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ROBERT SIEGEL, HOST:

It's ALL THINGS CONSIDERED from NPR News. I'm Robert Siegel.

As 2013 wraps up, NPR is looking at the numbers that tell the year's biggest stories. We're going to focus now on a tragic numbers. It got us all talking about our clothing this year, where it comes from, who makes it and under what conditions.

Here's Planet Money's Caitlin Kennedy with that number.

CAITLIN KENNEY, BYLINE: One thousand one hundred and thirty-four is the official government death toll of the Rana Plaza building collapse in Bangladesh. The building was home to five garment factories. Days after the accident in April, the BBC spoke to one survivor, a young girl named Sunali(ph).

SUNALI: (Through Translator) I was on the third floor. After the accident, I was inside the building for three days unconscious, lying on the floor. Then I was rescued and taken to hospital. When I got my senses back, I saw my mother was missing. My mother was working alongside me in the factory.

KENNEY: The reaction outside Bangladesh was immediate. Twenty-six North American brands, including Gap, Wal-Mart and the Children's Place, got together with another group of European brands and came up with stricter factory inspection standards.

Jeff Krilla is head of the North American group.

JEFF KRILLA: Before Rana Plaza, the factory owners had 26 brands that were coming to them with different requirements. Now you've got the 26 brands of the alliance that are all speaking in one voice. We all now have one set of standards.

KENNEY: With the world suddenly watching Bangladesh more closely, workers in the country saw an opportunity. This was going to be their moment to push for better working conditions and higher wages.

I was in Bangladesh a couple of months after the tragedy, reporting on the manufacture of T-shirts. And yes, people were talking about Rana Plaza and talking about safety. But again and again, the number one thing factory workers told me that they needed was to make more money.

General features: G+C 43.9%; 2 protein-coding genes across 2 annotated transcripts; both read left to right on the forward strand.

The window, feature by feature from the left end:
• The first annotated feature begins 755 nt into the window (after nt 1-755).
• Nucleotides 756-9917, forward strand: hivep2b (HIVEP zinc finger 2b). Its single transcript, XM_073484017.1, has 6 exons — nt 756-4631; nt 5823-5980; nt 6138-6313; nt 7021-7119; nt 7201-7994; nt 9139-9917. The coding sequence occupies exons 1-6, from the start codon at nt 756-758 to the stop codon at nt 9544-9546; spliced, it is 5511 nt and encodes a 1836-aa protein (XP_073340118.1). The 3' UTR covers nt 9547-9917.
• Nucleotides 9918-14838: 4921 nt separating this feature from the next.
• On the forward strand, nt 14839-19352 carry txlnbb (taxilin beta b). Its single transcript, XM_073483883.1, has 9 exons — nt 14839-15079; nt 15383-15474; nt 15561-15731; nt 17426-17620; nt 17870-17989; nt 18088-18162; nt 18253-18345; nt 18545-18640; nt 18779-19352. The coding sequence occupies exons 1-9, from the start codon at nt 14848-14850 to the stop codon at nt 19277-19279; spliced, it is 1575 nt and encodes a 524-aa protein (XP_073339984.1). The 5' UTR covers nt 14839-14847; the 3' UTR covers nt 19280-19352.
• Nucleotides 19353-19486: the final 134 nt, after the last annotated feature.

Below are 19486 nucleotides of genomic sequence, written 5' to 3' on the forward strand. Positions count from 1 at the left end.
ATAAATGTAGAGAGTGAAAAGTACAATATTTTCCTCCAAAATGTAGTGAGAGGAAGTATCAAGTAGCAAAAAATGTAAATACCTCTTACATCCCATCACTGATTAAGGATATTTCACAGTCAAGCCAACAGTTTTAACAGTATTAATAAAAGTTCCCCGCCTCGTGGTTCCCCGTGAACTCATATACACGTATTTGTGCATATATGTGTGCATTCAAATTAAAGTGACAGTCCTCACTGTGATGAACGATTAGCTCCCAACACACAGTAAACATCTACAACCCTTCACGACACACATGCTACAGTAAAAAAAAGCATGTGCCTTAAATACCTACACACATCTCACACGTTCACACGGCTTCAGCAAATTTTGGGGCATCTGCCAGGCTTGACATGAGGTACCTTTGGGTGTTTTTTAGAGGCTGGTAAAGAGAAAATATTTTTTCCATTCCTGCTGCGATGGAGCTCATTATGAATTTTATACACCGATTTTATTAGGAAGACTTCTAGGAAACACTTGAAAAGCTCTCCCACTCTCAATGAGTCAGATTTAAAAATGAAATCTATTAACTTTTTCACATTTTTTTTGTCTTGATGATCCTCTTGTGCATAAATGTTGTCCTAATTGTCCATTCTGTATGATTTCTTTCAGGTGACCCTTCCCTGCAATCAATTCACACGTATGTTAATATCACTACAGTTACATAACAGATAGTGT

Thirty-two-year-old Shumi Hossain worked as a quality inspector in a factory making boys' shirts.

SHUMI HOSSAIN: (Foreign language spoken)

KENNEY: Shumi told me some things that a lot of workers in Bangladesh told me: Her number one concern was not safety in the factories but her salary and how much she got paid for overtime. Her number two concern was abusive managers. And so, to fight for changes in these areas, Shumi and the many other workers, like her in Bangladesh, are joining unions.

(SOUNDBITE OF A TRAINING CLASS)

KENNEY: I met Shumi at this training for new union members at the Bangladesh Institute of Labor Studies. Sultan Uddin Ahmed was leading the training. He told me before Rana Plaza, the government was reluctant to give unions official recognition.

SULTAN UDDIN AHMED: There is a negative mindset that if there is a union, then it will disturb the growth of the industry. But because of, you know, all the disaster and everything, there were numerous pressures on government, so government is slowly changing their position.

KENNEY: Ahmed says the government approved close to 100 unions in the six months following the collapse. These unions can now have official negotiations with factory owners, but they are also taking to the streets.

(SOUNDBITE OF GUN SHOTS)

KENNEY: Our translator in Bangladesh, Salman Sayed(ph), captured this sound: police sirens, tear gas and rubber bullets at a big protest outside the capital city of Dhaka in November. The protests continued for months. Factories were vandalized and forced to close, some workers were killed in clashes with police.

The result of this activity after Rana Plaza was a new number, a new minimum wage. On December 1st of this year, eight months after the collapse of Rana Plaza, Bangladesh increased its minimum wage from about $39 a month to $68 a month. But, like a lot of agreements like this, it's a number that not everyone is happy with.

Sirajul Islam Rony was on the government wage board representing the workers.

SIRAJUL ISLAM RONY: (Through Translator) We are not overly happy about it but we are fine with it. With this rise, maybe the workers' situation will improve a little bit, but not much. It won't be a really meaningful improvement.

KENNEY: The increase was much less than the workers were asking for - they wanted over a hundred dollars a month - and way more than the factory owners wanted to pay.

RUBANA HUQ: It's going to be good for the workers. It's going to be a little tough for the owners, but I think we shall survive.

KENNEY: Rubana Huq runs a group of garment factories in Bangladesh making dress shirts and blazers. She says Bangladesh's competitive advantage has been its cheap labor. She worries that if wages were to go too high, Western brands might leave the country. And that worry is part of why the country arrived at this number, at $68 a month.

With that new number, Bangladesh has narrowed the gap between its wages and the wages of other big garment producers, places like India and Vietnam. But even with the increase, Bangladesh is still the cheapest place in the world to make a T-shirt.

Caitlin Kenney, NPR News.

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